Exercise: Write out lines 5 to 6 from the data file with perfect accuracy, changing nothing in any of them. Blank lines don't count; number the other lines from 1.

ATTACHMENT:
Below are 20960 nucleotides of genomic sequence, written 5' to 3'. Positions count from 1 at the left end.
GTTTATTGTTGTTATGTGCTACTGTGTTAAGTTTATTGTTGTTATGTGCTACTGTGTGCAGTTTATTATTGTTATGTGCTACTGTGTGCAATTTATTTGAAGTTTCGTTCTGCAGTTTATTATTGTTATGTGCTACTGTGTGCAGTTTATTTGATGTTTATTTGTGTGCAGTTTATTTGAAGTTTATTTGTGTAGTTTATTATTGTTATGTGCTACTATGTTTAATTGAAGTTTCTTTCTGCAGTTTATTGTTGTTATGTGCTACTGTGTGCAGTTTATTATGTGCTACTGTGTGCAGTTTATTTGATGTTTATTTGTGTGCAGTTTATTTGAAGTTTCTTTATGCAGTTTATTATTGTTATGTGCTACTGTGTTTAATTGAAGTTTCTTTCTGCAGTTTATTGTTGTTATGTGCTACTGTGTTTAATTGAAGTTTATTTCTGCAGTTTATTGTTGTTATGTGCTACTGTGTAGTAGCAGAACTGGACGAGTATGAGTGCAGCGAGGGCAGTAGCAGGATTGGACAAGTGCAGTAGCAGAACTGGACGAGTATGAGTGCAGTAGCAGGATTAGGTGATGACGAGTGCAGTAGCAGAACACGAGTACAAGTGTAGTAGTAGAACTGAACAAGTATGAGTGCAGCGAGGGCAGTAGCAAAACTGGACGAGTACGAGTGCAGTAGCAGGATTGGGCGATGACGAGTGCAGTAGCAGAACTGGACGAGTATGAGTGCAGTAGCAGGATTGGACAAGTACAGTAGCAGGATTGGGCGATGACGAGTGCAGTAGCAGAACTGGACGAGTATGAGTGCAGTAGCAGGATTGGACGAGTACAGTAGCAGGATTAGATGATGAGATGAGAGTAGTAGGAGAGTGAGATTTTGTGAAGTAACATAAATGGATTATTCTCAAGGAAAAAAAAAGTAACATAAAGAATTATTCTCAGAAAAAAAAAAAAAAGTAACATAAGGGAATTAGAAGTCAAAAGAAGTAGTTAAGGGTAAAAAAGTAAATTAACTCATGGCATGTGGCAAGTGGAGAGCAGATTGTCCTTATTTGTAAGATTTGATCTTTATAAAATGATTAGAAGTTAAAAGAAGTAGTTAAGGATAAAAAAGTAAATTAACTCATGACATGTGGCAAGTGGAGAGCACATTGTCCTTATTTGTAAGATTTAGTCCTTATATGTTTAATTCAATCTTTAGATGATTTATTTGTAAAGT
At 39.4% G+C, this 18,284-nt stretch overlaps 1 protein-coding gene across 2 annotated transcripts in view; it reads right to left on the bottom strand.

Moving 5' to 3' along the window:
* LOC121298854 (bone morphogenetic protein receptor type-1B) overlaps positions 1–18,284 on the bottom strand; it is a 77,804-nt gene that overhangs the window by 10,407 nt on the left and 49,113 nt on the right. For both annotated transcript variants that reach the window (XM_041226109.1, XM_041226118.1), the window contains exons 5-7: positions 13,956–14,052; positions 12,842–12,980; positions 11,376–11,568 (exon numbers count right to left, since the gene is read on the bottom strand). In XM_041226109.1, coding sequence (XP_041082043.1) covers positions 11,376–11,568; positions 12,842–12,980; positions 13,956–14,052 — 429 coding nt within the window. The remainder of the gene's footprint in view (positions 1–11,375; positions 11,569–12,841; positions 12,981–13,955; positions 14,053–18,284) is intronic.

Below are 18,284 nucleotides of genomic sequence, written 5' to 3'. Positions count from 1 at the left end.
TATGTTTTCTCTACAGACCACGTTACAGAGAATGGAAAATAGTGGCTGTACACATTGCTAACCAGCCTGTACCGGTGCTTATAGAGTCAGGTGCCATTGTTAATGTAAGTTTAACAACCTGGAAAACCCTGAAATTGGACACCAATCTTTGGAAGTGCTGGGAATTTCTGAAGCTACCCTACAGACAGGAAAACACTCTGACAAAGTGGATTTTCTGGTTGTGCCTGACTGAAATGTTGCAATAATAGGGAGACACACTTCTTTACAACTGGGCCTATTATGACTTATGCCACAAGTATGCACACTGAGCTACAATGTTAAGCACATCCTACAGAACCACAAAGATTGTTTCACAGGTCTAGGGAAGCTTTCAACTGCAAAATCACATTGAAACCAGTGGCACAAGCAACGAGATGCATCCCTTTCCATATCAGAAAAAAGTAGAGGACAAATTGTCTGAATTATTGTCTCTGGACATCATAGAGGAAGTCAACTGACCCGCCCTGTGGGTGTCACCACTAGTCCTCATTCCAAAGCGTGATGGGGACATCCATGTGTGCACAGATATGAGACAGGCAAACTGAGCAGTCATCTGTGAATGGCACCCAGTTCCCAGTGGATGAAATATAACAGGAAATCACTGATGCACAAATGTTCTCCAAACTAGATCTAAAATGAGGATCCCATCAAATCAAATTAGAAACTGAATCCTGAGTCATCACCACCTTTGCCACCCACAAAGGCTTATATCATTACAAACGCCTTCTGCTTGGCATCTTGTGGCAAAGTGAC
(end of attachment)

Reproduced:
* LOC121298854 (bone morphogenetic protein receptor type-1B) overlaps positions 1–18,284 on the bottom strand; it is a 77,804-nt gene that overhangs the window by 10,407 nt on the left and 49,113 nt on the right. For both annotated transcript variants that reach the window (XM_041226109.1, XM_041226118.1), the window contains exons 5-7: positions 13,956–14,052; positions 12,842–12,980; positions 11,376–11,568 (exon numbers count right to left, since the gene is read on the bottom strand). In XM_041226109.1, coding sequence (XP_041082043.1) covers positions 11,376–11,568; positions 12,842–12,980; positions 13,956–14,052 — 429 coding nt within the window. The remainder of the gene's footprint in view (positions 1–11,375; positions 11,569–12,841; positions 12,981–13,955; positions 14,053–18,284) is intronic.

Below are 18,284 nucleotides of genomic sequence, written 5' to 3'. Positions count from 1 at the left end.